7 Church Activities We Should Stop

Twenty20

One of the best things about going to church is that there are events where we can meet a group of like-minded people. Some of these events help us grow in our faith, some allow us to serve our neighbors, some help our children learn, and some give us food and fellowship that we can savor.

But we often think, “Man, this is way overdue!” that we participate in church activities, whether in service or during the week. It’s time to take a stand.

Let’s get rid of events that prevent our church from growing. Let’s find prosperous events and stoke the proverbial fire. Let’s get rid of the old, introduce the new and start today. Here are some church activities we need to consider throwing now.

Grandfathered Events.

Do you still have a Christmas lunch just because Betsy Ross was the committee chair for the inaugural event, even though the pastor’s wife is the only person attending? So many churches cling to declining (and already dead) activities. Why? Because “it’s always been something we do”.

Here is the problem, however: when we refuse to reduce withering events, we take time and resources away from flourishing activities and ministries. However, don’t just cut everything that started before the turn of the century. Something popular 10, 50 or even 100 years ago can still be a hit today. You should always seek out and listen to feedback and make decisions accordingly.

Offering prayer at the front of the sanctuary.

As you close the service, your pastor signals the prayer team to come forward informing the congregation that these people standing in front of the entire church are willing to pray with anyone. See how that could deter someone? It takes a person to find the courage to walk to the front of the church where everyone can see. Not exactly the best idea for something as personal as prayer.

So let’s reverse the scenario: instead of people walking in front of the church, ask people who need prayer to remain seated. Ask members of your prayer team to seek them out and pray quietly. If this is not possible due to closing times for services, you can at least give the person in need a little more privacy by creating rooms in the church where people can pray and keep belongings. personal personal.

Having parents up on Mother’s Day or Father’s Day.

It’s incredibly nice for your church to want to recognize parents on Mother’s Day or Father’s Day. We can all admit our admiration for all that parents do.

Unfortunately, there are so many couples who struggle with infertility. Some couples have lost a child and some single parents have limited or no custody of their children. These are all pains that can be deep. So while some parents stand to receive the applause of the congregation, others seated next to them can choke back their tears.

The solution? Ignore the mother or father based sermon and congregational recognition. If you still want to honor parents, have the children make a crafty gift in children’s ministry to give to their parents at home.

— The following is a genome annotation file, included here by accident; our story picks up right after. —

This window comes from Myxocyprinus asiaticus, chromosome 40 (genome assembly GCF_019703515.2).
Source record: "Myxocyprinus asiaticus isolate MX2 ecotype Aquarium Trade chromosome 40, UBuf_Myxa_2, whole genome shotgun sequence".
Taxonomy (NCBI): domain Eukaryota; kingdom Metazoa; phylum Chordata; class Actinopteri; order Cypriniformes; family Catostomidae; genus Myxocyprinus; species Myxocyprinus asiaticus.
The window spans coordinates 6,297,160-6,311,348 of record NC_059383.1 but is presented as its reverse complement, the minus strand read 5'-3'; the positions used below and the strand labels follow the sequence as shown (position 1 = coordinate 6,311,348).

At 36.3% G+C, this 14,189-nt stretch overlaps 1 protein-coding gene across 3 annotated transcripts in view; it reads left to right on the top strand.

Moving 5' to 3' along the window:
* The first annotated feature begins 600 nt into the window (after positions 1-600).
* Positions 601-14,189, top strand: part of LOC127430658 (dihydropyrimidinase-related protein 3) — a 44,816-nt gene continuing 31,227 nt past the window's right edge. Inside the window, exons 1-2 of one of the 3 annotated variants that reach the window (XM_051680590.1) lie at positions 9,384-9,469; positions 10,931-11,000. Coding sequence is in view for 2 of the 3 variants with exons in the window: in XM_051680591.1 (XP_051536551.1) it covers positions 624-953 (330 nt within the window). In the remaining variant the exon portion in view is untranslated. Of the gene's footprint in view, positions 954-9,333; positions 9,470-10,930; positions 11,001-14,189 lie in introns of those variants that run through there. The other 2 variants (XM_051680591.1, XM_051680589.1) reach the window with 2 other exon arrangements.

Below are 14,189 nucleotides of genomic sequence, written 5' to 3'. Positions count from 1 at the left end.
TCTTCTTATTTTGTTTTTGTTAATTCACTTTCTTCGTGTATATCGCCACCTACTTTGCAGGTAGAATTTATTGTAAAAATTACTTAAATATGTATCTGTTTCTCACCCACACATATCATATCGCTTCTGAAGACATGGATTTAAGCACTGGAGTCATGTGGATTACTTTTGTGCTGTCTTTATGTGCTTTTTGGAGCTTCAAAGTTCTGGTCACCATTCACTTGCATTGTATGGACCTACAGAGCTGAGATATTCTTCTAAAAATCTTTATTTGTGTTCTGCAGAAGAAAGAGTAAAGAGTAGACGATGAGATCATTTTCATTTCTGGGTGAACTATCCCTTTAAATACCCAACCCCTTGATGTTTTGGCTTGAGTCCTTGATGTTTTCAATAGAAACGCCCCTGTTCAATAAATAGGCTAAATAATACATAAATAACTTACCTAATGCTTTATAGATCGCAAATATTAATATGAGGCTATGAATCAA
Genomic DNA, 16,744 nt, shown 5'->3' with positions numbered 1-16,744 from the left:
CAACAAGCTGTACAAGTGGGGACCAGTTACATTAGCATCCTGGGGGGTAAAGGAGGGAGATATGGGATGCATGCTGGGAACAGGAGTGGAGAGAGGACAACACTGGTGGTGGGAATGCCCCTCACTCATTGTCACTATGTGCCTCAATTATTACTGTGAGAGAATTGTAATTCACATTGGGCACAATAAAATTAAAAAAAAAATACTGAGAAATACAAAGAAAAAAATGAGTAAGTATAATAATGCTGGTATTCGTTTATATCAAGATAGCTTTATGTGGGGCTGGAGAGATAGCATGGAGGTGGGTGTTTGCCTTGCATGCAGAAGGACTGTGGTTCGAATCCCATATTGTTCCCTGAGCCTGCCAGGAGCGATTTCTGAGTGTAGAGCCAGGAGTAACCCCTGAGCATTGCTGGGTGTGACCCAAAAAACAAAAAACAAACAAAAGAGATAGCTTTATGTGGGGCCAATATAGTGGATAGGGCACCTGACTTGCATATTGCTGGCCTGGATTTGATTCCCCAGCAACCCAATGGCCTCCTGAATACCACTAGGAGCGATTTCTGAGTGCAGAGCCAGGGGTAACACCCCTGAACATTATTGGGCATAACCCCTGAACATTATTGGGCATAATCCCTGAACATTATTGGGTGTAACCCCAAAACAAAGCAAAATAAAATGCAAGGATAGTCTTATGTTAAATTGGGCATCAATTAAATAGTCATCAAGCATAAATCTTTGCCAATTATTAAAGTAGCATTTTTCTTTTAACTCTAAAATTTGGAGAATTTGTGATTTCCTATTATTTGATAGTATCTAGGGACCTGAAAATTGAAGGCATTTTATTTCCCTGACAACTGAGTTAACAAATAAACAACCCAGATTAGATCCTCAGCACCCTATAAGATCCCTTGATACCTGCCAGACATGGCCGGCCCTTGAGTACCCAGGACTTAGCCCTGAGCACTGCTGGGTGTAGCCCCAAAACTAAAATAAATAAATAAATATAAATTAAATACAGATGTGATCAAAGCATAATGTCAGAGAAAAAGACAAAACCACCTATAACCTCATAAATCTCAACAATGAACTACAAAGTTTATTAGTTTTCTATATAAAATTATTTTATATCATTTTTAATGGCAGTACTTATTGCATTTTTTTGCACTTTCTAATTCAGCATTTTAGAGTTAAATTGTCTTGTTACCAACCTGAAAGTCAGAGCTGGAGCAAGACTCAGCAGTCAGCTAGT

Bible studies to complete.

Studying the Bible with a group of people is a great way to strengthen your community and expand your knowledge of God. But there is a considerable difference between building your knowledge and the relationship. When we consider our relationship with God, we want to create a friendship more than a fandom. So how to solve this problem? Get rid of the exclusive Bible studies to fill out and start pursuing both the head and heart aspects of having a relationship with God.

Singles gatherings filled with non-singles.

It’s great that your church has a ministry for singles to come together with others at the same stage of life. It’s not so good when a church singles group is full of married people. No, it is not a decoy intentionally made by a church. Singles start in the ministry, invest in it, make friends and don’t want to leave the ministry, even when they are married.

Single life is very different from married life in significant and empowering ways. Although there should be a community between the two stages of life, it can be very beneficial to have a unique ministry in the church (as long as that is really what it is).

Awareness that does not serve your community.

Outreach is an essential part of the church. But do you know what else is vital? Understand the community you serve. All the churches in our community are the body of Christ. Not all churches can be an arm, and not all churches can be a leg. So take stock of the needs of your community, pray to know where God would like you to serve, and see who in your church can help you.

Events for moms that only take place during the day.

Motherhood is difficult. So what better for your church to offer than a support group of like-minded women who are also doing their best to meet the challenges of being mothers? But the problem is that working mothers are often excluded from these groups.

A weekday morning might work best for most participating moms, but your church needs to find a way to meet working moms where they are. You can offer two different meeting times, one of which includes after hours. Additionally, you might consider doing something for moms once a month (childcare provided). We need to support each other as we raise God-seeking families.

Going to church is more than going to worship on Sunday. Church is a place where you can find community and come together with like-minded people to fellowship and build relationships. However, some church activities have passed their time, but we continue to participate. Maybe it’s because we’re comfortable, and if it ain’t broke, don’t fix it. However, sometimes it takes letting go for the church to grow.



Charles K. Eckert